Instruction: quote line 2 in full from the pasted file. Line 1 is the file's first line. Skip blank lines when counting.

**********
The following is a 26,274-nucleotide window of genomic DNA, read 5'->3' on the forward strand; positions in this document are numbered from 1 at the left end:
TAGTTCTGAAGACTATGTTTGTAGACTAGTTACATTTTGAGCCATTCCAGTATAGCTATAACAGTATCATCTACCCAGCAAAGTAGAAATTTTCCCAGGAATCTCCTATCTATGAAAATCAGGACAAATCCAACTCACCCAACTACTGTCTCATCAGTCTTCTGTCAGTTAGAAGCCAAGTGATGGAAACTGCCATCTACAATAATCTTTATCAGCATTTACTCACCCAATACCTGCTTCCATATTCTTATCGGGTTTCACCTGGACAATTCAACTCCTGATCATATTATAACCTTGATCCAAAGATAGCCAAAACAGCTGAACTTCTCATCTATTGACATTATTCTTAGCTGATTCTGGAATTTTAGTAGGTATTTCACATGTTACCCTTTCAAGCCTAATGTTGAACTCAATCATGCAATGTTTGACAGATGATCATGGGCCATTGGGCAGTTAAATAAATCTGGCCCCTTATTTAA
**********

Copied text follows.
TAGTTCTGAAGACTATGTTTGTAGACTAGTTACATTTTGAGCCATTCCAGTATAGCTATAACAGTATCATCTACCCAGCAAAGTAGAAATTTTCCCAGGAATCTCCTATCTATGAAAATCAGGACAAATCCAACTCACCCAACTACTGTCTCATCAGTCTTCTGTCAGTTAGAAGCCAAGTGATGGAAACTGCCATCTACAATAATCTTTATCAGCATTTACTCACCCAATACCTGCTTCCATATTCTTATCGGGTTTCACCTGGACAATTCAACTCCTGATCATATTATAACCTTGATCCAAAGATAGCCAAAACAGCTGAACTTCTCATCTATTGACATTATTCTTAGCTGATTCTGGAATTTTAGTAGGTATTTCACATGTTACCCTTTCAAGCCTAATGTTGAACTCAATCATGCAATGTTTGACAGATGATCATGGGCCATTGGGCAGTTAAATAAATCTGGCCCCTTATTTAA